*Reference: **Einstein’s 1920 Book*

*This paper presents Part 1, Chapter 7 from the book **RELATIVITY: THE SPECIAL AND GENERAL
THEORY by A. EINSTEIN.
The contents are from the original publication of this book by Henry
Holt and Company, New York (1920).*

*The paragraphs of the original
material (in black) are accompanied by brief comments (in color) based on the present
understanding. Feedback on these comments is appreciated.*

*The heading below is linked to
the original materials.*

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## The Apparent Incompatibility of the Law of Propagation of Light with the Principle of Relativity

There
is hardly a simpler law in physics than that according to which light is
propagated in empty space. Every child at school knows, or believes he knows,
that this propagation takes place in straight lines with a velocity ** c**
= 300,000 km./sec. At all events we know with great exactness that this
velocity is the same for all colours, because if this were not the case, the
minimum of emission would not be observed simultaneously for different colours
during the eclipse of a fixed star by its dark neighbour. By means of similar
considerations based on observations of double stars, the Dutch astronomer De
Sitter was also able to show that the velocity of propagation of light cannot
depend on the velocity of motion of the body emitting the light. The assumption
that this velocity of propagation is dependent on the direction “in space” is
in itself improbable.

*The free
velocity of any object in space is fixed by its inertia. This is the case not unique
to light. Light has a very small amount of inertia (quantization), which fixes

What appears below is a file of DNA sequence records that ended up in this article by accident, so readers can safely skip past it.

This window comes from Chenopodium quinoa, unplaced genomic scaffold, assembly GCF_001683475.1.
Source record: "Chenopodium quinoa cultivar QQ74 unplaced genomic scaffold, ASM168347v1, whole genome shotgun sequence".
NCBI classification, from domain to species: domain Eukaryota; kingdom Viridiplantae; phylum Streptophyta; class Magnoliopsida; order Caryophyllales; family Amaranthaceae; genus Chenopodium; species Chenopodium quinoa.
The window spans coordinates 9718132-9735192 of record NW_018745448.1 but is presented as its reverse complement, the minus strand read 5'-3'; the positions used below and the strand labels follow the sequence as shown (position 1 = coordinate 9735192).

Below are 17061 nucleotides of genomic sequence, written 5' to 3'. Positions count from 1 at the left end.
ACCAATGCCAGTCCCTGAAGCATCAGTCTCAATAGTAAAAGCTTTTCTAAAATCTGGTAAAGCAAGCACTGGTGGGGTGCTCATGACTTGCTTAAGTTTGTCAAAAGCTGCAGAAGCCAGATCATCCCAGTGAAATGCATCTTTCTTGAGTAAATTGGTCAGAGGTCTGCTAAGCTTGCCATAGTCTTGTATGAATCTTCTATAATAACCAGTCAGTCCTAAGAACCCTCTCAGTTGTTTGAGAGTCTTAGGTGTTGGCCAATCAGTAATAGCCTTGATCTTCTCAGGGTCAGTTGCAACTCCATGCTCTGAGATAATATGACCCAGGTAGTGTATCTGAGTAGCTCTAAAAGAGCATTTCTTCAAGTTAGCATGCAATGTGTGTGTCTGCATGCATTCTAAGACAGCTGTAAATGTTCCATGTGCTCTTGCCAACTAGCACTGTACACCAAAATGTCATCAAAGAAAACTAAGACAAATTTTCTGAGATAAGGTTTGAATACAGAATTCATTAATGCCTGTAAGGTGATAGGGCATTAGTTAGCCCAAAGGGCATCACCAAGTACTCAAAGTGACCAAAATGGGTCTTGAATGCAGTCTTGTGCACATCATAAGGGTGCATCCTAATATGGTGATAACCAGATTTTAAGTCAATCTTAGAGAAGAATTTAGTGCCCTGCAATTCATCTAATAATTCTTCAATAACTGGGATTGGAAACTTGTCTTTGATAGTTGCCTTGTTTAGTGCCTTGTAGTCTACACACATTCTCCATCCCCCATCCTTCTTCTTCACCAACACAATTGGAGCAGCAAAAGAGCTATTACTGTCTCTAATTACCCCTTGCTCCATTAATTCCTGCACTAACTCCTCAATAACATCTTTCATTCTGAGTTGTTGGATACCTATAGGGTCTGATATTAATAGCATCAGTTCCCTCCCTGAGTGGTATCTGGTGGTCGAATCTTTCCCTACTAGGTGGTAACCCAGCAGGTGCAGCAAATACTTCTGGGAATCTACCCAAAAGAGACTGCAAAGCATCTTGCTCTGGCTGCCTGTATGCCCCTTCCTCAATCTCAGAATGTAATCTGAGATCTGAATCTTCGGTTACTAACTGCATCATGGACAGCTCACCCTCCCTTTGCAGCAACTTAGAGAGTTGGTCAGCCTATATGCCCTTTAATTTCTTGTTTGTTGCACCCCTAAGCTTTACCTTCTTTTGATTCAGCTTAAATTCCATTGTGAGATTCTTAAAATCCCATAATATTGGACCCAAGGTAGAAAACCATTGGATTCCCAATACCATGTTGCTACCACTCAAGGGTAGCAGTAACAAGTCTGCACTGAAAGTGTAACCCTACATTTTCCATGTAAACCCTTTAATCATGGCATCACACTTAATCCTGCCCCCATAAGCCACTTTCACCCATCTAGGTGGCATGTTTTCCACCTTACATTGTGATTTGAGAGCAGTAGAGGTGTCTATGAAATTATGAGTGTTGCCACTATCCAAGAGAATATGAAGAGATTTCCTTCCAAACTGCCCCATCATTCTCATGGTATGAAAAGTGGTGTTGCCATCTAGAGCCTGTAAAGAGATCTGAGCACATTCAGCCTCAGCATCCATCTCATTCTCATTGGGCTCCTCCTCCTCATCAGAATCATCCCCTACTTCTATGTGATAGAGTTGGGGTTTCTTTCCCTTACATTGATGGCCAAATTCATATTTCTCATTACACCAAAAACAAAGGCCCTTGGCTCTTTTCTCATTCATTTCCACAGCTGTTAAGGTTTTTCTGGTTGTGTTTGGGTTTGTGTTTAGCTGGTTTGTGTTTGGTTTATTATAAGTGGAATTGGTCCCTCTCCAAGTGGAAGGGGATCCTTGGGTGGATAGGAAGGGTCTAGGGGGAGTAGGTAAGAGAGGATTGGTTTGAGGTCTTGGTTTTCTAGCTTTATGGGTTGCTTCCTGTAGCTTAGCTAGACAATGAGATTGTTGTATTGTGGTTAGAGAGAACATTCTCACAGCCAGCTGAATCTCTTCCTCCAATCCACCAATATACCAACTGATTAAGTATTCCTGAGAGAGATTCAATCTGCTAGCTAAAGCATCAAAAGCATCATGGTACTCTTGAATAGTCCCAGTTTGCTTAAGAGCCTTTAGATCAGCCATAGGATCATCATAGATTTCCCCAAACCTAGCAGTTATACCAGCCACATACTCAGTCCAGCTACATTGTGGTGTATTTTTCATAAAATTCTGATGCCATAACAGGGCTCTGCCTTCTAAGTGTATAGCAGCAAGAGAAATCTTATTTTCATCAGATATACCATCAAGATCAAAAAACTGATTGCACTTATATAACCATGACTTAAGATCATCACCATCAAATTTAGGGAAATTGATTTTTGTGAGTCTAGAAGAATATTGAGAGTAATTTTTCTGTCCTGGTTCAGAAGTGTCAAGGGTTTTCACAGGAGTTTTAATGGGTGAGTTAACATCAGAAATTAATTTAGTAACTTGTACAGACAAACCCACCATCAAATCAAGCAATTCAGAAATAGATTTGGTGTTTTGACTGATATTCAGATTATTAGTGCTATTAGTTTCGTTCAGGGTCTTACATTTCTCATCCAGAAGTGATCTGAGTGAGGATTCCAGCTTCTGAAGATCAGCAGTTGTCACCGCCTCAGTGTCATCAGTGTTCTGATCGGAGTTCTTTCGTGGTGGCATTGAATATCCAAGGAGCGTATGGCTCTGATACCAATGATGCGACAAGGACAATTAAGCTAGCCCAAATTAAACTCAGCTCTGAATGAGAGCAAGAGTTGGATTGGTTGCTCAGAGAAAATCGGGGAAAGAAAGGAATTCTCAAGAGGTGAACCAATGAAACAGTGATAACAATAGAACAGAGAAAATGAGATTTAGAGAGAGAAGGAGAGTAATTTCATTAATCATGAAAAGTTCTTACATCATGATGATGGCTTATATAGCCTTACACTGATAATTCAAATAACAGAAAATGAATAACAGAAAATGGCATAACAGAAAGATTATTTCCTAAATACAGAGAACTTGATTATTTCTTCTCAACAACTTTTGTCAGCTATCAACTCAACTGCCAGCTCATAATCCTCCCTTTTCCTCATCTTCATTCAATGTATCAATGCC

its velocity to a finite value.*

In
short, let us assume that the simple law of the constancy of the velocity of
light ** c** (in vacuum) is justifiably believed by the child at school.
Who would imagine that this simple law has plunged the conscientiously
thoughtful physicist into the greatest intellectual difficulties? Let us
consider how these difficulties arise.

Of
course we must refer the process of the propagation of light (and indeed every
other process) to a rigid reference-body (co-ordinate system). As such a system
let us again choose our embankment. We shall imagine the air above it to have
been removed. If a ray of light be sent along the embankment, we see from the
above that the tip of the ray will be transmitted with the velocity ** c**
relative to the embankment. Now let us suppose that our railway carriage is
again travelling along the railway lines with the velocity

**, and that its direction is the same as that of the ray of light, but its velocity of course much less. Let us inquire about the velocity of propagation of the ray of light relative to the carriage. It is obvious that we can here apply the consideration of the previous section, since the ray of light plays the part of the man walking along relatively to the carriage. The velocity**

*v***of the man relative to the embankment is here replaced by the velocity of light relative to the embankment.**

*W***is the required velocity of light with respect to the carriage, and we have**

*w*** w = c – v**.

The
velocity of propagation of a ray of light relative to the carriage thus comes
out smaller than ** c**.

But
this result comes into conflict with the principle of relativity set forth in
Section V. For, like every other general law of nature, the law of the
transmission of light *in vacuo* must,
according to the principle of relativity, be the same for the railway carriage
as reference-body as when the rails are the body of reference. But, from our
above consideration, this would appear to be impossible. If every ray of light
is propagated relative to the embankment with the velocity ** c**, then for this reason
it would appear that another law of propagation of light must necessarily hold
with respect to the carriage—a result contradictory to the principle of
relativity.

*We have a better assessment of this situation when we replace the carriage by Earth and the embankment by Sun. Earth and Sun have their own velocities fixed by their inertia, just like light has. Therefore, the velocity of light shall be different relative to the Earth and to the Sun. This does not conflict with the principle of relativity.*